Health Minister Sarah Hoffman announced today that her government will not go ahead with a proposed plan to expand private laboratory services and build a 'mega-lab' in Edmonton.
"We're not moving forward with any project," Hoffman said.
She has ordered Alberta Health Services to cancel the request for proposals on a $3-billion laboratory contract that was awarded last year under the previous government to an Australian company called Sonic.
Last October, Alberta Health Services announced that Sonic Healthcare of Australia had been chosen as the preferred vendor for a 15-year contract to provide hospital and private lab services in the capital region.
DynaLife, the company that had done much of that lab work for years, launched an appeal of that decision. The text of the decision was released on Thursday
AHS president and CEO Vickie Kaminski said the appeal panel found her organization had "breached its duty of fairness" in the request for proposal process in a "substantive" manner.
However, Kaminiski read a section of the decision which said AHS conducted the process with integrity, despite these problems.
"So while there was a breach of fairness, it wasn't intentional," she said. "They weren't sure how deep the breach actually went and said they just could not find documentation of us mitigating against it."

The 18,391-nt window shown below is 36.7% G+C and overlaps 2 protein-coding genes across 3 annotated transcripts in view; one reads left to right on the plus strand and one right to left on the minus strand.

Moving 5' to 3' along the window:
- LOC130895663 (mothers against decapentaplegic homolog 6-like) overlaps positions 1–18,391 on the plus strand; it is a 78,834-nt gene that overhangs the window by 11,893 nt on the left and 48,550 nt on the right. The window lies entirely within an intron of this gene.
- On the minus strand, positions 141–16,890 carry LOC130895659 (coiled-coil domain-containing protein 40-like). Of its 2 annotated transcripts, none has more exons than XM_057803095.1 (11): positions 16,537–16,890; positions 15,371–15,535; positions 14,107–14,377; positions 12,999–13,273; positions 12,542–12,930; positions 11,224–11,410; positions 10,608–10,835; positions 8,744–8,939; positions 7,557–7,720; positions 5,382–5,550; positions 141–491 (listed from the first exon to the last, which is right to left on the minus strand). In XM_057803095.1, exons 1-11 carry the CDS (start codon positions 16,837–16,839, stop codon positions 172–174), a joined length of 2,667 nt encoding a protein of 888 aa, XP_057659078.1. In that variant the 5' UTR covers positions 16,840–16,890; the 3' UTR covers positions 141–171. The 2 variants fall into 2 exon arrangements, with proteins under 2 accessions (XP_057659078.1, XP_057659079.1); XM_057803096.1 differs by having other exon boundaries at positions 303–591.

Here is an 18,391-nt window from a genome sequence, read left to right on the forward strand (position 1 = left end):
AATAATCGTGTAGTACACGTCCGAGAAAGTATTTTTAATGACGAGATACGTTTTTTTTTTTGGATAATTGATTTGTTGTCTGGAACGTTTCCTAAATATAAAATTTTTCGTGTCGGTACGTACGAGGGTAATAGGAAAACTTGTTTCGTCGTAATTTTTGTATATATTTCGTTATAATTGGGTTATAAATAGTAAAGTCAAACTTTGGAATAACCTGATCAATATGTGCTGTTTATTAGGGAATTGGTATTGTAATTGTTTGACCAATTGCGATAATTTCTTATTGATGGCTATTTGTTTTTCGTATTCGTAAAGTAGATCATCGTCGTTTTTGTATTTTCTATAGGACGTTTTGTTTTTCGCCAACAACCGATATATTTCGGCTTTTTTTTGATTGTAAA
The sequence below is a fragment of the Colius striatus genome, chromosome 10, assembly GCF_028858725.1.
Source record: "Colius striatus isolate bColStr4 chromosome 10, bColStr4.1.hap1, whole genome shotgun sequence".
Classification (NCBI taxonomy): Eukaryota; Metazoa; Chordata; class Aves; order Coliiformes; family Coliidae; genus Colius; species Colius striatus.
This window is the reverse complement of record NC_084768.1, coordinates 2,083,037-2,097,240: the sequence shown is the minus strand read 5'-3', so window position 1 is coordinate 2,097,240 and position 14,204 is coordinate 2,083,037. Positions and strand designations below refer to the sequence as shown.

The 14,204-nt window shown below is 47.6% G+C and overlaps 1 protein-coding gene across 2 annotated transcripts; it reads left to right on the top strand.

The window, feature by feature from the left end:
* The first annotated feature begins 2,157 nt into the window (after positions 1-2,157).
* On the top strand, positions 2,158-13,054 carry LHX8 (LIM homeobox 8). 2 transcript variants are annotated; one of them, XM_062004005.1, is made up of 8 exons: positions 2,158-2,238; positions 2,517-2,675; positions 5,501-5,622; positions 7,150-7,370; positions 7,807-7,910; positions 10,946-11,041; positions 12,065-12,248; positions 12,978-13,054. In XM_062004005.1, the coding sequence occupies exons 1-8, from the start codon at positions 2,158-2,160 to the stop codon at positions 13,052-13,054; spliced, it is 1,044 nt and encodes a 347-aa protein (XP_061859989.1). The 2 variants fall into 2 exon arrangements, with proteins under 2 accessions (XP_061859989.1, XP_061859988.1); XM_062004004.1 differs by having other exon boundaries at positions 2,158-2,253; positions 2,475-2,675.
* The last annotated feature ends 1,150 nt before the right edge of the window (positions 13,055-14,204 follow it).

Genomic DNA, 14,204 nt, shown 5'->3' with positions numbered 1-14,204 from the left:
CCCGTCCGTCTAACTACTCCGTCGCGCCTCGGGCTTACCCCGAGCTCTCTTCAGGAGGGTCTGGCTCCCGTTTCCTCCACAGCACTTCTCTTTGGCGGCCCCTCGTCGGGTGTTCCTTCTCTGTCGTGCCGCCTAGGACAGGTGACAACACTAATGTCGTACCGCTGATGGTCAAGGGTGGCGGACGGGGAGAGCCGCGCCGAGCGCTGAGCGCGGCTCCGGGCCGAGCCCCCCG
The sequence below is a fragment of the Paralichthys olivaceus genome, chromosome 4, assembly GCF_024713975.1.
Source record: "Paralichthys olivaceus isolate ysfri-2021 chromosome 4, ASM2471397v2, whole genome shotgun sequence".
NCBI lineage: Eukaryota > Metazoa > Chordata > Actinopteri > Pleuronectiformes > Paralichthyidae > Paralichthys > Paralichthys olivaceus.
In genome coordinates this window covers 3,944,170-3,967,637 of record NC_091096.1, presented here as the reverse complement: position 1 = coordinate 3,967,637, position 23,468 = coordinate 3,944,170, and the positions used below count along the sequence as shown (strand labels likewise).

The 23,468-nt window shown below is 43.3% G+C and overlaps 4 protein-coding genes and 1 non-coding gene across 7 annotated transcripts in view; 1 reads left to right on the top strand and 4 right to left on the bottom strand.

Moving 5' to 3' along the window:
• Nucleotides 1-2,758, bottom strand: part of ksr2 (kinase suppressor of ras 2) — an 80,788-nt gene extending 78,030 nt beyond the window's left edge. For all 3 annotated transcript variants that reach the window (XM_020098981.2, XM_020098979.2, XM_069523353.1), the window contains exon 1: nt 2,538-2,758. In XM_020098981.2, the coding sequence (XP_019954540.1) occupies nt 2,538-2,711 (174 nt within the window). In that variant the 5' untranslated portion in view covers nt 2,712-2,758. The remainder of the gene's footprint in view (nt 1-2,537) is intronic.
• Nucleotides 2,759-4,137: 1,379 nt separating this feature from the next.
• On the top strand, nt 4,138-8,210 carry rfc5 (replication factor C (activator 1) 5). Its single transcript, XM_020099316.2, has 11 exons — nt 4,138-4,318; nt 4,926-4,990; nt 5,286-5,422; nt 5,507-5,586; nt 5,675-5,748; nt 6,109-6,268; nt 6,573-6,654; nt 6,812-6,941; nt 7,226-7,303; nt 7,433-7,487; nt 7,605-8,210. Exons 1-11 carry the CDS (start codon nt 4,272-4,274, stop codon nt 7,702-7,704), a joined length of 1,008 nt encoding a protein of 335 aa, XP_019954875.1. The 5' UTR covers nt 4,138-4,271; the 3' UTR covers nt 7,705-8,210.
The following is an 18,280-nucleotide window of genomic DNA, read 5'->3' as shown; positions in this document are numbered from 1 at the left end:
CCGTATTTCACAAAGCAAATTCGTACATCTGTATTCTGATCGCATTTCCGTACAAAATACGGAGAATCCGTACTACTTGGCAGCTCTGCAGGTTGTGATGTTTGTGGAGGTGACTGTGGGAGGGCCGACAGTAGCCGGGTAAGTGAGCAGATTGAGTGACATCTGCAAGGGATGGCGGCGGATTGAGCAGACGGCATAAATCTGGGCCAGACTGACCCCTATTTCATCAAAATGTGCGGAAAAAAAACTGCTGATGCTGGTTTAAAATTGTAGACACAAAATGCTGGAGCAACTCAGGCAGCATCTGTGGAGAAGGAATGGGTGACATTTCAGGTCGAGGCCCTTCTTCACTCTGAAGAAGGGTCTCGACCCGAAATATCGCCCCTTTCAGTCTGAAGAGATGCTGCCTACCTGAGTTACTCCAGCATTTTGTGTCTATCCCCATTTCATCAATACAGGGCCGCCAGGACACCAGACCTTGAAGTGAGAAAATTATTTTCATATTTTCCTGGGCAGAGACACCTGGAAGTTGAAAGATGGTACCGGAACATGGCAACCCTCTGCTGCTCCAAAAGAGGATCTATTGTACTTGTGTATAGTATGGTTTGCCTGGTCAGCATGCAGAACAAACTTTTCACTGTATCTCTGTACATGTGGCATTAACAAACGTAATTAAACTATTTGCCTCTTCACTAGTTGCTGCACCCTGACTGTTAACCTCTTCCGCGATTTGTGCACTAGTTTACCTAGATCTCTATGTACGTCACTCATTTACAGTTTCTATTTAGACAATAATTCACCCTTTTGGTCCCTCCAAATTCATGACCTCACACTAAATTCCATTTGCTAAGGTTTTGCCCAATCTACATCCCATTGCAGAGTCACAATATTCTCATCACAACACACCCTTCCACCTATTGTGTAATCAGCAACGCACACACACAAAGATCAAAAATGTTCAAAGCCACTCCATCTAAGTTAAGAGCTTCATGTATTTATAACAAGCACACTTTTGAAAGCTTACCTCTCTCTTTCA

The government now plans to review how to deliver lab services in Alberta before making any decisions.
The Health Sciences Association of Alberta represents 1,100 DynaLife lab workers and another 500 who work in the public system.
President Elisabeth Ballermann said she was pleased with Hoffman's decision. She said her members have long wanted lab services delivered by the public system.
"I'm convinced that we can do high quality, world-class work in the public sector," she said.
Ballermann was also concerned that under the contract, the new facility to house the Edmonton lab would be owned by a private company, not by Albertans.
"We have long held the view that this is a critical piece of public infrastructure that we should, as Albertans, own and operate," she said.
AHS will incur at least $30,000 in costs for the cancellation -- $10,000 per proponent. The health authority will face additional costs contained in the letter of intent with Sonic. Kaminski wasn't able to say what they were.
The cost of the appeal was $764,000. The entire cost of the RFP to date is over $2.5 million.
On Thursday, Hoffman said she did not see enough evidence that adding more private services would improve Albertans' health.
"I'm of the opinion that this would have been an experiment. And I'm not prepared to experiment with people's health and well-being."
Talks were underway with DynaLife to extend services past March 2016 because the appeal delayed the changeover to Sonic.
Kaminski said the current lab is getting too small to deal with increased demand. She said the government will have to have a definitive plan in the next year of two.